Have you watched an experienced juggler at a carnival or circus? He masterfully juggles several objects in the air, ranging from simple balls and bats to dangerous fire-spitting torches and sharp knives. An awe-inspiring juggling performance involves years of strenuous practice, meticulous planning, precise rhythm and flow, and an incredible presence of mind. A juggler never wings it.
In many respects, running and growing a company, such that it constantly pushes the envelope, is no less challenging than an elaborate and risky juggling act. Great managers never wing it. They pay meticulous attention to every aspect of the business, planning diligently, ensuring rhythmic progress and vigilantly guarding against missteps.
Dropping the ball
When they are not on the top of their game or when they take things for granted, even the most experienced managers drop the ball — or the knife. At times, managers mistakenly believe, because they have been successful so far, they will be successful in the future. They try to wing it, overconfident in their abilities to manage a complex organization. Juggling flaming torches is quite different than juggling balls.
A juggler never takes for granted any object he throws up in the air. Managers must develop the same level of respect for strategic aspects that they may have overlooked or underserved.
A good example is culture. Too often in companies, culture develops by default, without regard to the strategic imperatives of the company. Effective managers do not take culture for granted. They carefully cultivate a culture that matches the stated values of the company.
A juggler is diligent and methodical. He precisely positions the objects he uses during his act. He understands the sequence and the rhythm. Likewise, managers must understand the beat of their organization.
Take the example of goal setting. Some managers like to set overly aggressive goals. As a result, the organization falls short, and in spite of significant progress, a feeling of failure pervades the atmosphere.
On the other hand, some managers set goals that are too easy to achieve or are not meaningful. The effective manager sets goals with just the right intensity. As a result, the organization strives hard, achieves the goals, feels good and moves on to tackle higher-level goals. A few cycles of successfully executing the right intensity goals creates the rhythm to strongly propel the organization forward.
Systematic management method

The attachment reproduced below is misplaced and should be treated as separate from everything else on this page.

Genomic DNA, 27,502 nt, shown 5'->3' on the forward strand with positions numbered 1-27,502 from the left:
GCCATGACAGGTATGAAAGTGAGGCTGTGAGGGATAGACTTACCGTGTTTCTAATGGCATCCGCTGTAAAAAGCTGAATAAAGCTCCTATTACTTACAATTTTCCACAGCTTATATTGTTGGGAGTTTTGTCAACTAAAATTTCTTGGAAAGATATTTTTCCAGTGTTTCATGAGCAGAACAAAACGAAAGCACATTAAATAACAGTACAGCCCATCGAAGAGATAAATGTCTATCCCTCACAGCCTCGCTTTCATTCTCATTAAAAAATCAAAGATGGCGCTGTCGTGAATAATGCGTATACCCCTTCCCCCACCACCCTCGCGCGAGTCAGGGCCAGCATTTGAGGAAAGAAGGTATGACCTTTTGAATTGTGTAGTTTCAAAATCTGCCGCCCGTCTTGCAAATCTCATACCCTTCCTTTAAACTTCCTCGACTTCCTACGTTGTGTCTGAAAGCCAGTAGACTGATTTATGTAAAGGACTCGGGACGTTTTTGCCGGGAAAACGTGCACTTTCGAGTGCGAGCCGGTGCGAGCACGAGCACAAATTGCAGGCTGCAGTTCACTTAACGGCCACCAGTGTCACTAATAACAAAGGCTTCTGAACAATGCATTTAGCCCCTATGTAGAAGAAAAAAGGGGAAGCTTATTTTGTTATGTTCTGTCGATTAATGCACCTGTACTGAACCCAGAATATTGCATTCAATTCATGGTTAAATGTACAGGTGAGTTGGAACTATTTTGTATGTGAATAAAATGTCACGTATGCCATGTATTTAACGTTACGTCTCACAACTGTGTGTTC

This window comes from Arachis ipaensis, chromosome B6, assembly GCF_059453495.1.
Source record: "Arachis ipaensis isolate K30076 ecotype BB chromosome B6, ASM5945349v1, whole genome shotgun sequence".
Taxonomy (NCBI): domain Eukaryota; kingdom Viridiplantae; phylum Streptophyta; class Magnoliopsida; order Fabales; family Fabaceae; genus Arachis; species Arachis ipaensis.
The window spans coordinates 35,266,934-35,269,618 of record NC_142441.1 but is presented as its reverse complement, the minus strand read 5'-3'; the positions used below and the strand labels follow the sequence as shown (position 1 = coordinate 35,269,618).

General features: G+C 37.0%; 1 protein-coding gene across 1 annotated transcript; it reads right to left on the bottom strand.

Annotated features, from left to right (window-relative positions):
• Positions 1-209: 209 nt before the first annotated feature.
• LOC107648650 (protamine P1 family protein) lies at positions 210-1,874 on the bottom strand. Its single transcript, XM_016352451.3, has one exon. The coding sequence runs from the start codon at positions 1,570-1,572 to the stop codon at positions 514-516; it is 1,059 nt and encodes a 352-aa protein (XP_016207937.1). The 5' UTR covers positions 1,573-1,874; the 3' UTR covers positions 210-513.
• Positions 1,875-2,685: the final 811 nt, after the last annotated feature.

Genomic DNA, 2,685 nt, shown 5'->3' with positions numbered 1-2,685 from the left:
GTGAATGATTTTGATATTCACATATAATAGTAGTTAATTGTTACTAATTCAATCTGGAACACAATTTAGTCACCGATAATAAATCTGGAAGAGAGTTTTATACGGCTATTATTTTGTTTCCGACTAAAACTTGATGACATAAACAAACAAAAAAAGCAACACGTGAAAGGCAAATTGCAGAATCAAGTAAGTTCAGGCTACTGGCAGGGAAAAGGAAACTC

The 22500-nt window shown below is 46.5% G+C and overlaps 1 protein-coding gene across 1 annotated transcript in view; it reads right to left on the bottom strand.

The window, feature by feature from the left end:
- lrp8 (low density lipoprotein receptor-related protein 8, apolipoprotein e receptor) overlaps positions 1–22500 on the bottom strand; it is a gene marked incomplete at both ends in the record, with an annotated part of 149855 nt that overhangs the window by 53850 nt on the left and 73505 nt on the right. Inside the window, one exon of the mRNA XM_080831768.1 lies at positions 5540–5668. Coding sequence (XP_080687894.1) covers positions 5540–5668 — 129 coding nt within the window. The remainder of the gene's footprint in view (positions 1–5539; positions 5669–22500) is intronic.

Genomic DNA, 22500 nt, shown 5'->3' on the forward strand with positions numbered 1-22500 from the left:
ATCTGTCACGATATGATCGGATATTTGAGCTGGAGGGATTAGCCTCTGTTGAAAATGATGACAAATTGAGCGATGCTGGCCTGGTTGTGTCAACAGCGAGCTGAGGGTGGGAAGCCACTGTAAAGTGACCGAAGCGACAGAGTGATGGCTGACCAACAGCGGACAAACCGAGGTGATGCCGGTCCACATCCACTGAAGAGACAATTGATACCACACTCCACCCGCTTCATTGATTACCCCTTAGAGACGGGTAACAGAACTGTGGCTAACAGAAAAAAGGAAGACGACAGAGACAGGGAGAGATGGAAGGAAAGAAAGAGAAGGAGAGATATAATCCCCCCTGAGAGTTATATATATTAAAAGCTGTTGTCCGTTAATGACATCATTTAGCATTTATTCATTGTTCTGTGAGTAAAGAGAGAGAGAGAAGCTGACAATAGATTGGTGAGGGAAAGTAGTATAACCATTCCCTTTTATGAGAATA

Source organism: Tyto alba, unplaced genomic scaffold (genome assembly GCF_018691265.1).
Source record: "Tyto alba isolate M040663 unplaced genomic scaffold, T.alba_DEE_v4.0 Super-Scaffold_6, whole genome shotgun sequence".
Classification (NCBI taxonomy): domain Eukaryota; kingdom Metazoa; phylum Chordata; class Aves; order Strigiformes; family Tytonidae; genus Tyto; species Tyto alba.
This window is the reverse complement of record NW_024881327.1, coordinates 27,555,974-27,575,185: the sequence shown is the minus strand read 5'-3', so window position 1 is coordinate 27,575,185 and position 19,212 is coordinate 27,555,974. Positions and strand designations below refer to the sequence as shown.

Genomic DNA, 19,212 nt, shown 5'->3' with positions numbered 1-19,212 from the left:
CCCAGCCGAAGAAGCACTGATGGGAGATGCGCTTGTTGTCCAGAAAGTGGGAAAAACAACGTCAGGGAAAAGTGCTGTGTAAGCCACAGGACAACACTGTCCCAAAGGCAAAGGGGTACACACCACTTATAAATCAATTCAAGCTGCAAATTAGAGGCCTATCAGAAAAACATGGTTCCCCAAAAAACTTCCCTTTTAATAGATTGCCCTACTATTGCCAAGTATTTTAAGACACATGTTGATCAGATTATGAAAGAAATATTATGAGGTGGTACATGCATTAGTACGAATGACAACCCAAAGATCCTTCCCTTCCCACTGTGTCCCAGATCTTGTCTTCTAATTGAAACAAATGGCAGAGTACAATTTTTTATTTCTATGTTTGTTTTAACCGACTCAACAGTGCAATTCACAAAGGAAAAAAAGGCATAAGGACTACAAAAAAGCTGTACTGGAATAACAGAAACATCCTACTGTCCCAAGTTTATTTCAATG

The million-dollar question is, as a manager, do you truly follow a systematic management method? Too many managers do not. They manage from the seat of their pants, but fail to realize it. Some use a management system but rarely question how proficiently their method addresses the strategic and management needs of their organization.
An effective manager recognizes the limitations of the human mind. A person can only manage so much from their head. Effective managers employ a well-thought-out systematic method, and importantly, they coherently articulate and explain that method. Then the whole organization appreciates the business drivers and issues, and each member contributes at a strategic level, as opposed to just doing his or her job.
In too many companies, the strategic aspects do not form a cohesive group. Execution is out of sync with strategy. Strategy does not match the mission and goes against the core business model. Goals exist in a vacuum, with the organization unclear on the road map to achieve the goals.
It takes a substantial amount of work and practice to systematically and cohesively connect all of the strategic aspects, from mission, vision, goals, strategy to execution and culture.
You must employ a systematic method as excellent as the experienced juggler’s. It is your most important responsibility. You will then build a successful and outstanding company that excites and motivates its employees and thrills your audience of clients and customers every bit as much as the juggler thrills his audience, tossing a circle of knifes or flaming torches into the air above his head.
Quoted in The Wall Street Journal, Barron’s and WorldNews, Ravi Kathuria is a recognized thought leader. Featured on the “BusinessMakers” show, CBS Radio and “Nightly Business Report,” he is the author of the highly acclaimed book, “How Cohesive is Your Company?: A Leadership Parable.” Kathuria is the president of Cohegic Corp., a management consulting, executive and sales coaching firm, and is president of the Houston Strategy Forum. Reach him at (281) 403-0250 or feedback@ cohegic.com.